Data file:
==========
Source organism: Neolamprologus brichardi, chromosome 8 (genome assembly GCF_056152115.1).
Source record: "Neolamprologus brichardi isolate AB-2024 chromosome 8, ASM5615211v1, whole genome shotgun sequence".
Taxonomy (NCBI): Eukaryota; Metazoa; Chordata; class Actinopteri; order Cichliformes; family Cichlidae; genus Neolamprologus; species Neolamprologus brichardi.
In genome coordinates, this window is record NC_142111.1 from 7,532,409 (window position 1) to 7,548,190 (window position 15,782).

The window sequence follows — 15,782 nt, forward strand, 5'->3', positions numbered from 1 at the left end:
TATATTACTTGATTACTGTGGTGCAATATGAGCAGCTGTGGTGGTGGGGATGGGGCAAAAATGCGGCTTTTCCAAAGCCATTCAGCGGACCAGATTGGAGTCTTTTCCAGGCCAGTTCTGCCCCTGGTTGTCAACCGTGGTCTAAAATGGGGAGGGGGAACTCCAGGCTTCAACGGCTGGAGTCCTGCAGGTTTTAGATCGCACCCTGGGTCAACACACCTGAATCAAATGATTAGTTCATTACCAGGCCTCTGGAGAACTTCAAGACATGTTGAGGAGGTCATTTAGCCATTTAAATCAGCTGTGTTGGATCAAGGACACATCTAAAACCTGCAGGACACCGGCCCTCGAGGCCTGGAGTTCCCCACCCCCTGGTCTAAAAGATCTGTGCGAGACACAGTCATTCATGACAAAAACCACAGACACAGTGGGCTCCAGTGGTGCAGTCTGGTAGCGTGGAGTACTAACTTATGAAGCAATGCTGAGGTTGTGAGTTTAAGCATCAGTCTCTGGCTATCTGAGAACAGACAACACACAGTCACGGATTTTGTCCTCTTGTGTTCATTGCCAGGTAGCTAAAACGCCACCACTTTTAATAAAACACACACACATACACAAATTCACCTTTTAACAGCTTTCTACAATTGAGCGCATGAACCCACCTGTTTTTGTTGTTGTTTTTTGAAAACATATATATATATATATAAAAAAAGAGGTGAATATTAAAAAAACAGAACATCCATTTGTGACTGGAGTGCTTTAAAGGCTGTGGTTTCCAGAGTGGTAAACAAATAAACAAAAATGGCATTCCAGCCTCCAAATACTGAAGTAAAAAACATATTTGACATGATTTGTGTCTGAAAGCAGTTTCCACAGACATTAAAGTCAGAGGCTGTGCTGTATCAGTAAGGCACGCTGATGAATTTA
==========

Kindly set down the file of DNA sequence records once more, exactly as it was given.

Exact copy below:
Source organism: Neolamprologus brichardi, chromosome 8 (genome assembly GCF_056152115.1).
Source record: "Neolamprologus brichardi isolate AB-2024 chromosome 8, ASM5615211v1, whole genome shotgun sequence".
Taxonomy (NCBI): Eukaryota; Metazoa; Chordata; class Actinopteri; order Cichliformes; family Cichlidae; genus Neolamprologus; species Neolamprologus brichardi.
In genome coordinates, this window is record NC_142111.1 from 7,532,409 (window position 1) to 7,548,190 (window position 15,782).

The window sequence follows — 15,782 nt, forward strand, 5'->3', positions numbered from 1 at the left end:
TATATTACTTGATTACTGTGGTGCAATATGAGCAGCTGTGGTGGTGGGGATGGGGCAAAAATGCGGCTTTTCCAAAGCCATTCAGCGGACCAGATTGGAGTCTTTTCCAGGCCAGTTCTGCCCCTGGTTGTCAACCGTGGTCTAAAATGGGGAGGGGGAACTCCAGGCTTCAACGGCTGGAGTCCTGCAGGTTTTAGATCGCACCCTGGGTCAACACACCTGAATCAAATGATTAGTTCATTACCAGGCCTCTGGAGAACTTCAAGACATGTTGAGGAGGTCATTTAGCCATTTAAATCAGCTGTGTTGGATCAAGGACACATCTAAAACCTGCAGGACACCGGCCCTCGAGGCCTGGAGTTCCCCACCCCCTGGTCTAAAAGATCTGTGCGAGACACAGTCATTCATGACAAAAACCACAGACACAGTGGGCTCCAGTGGTGCAGTCTGGTAGCGTGGAGTACTAACTTATGAAGCAATGCTGAGGTTGTGAGTTTAAGCATCAGTCTCTGGCTATCTGAGAACAGACAACACACAGTCACGGATTTTGTCCTCTTGTGTTCATTGCCAGGTAGCTAAAACGCCACCACTTTTAATAAAACACACACACATACACAAATTCACCTTTTAACAGCTTTCTACAATTGAGCGCATGAACCCACCTGTTTTTGTTGTTGTTTTTTGAAAACATATATATATATATATAAAAAAAGAGGTGAATATTAAAAAAACAGAACATCCATTTGTGACTGGAGTGCTTTAAAGGCTGTGGTTTCCAGAGTGGTAAACAAATAAACAAAAATGGCATTCCAGCCTCCAAATACTGAAGTAAAAAACATATTTGACATGATTTGTGTCTGAAAGCAGTTTCCACAGACATTAAAGTCAGAGGCTGTGCTGTATCAGTAAGGCACGCTGATGAATTTA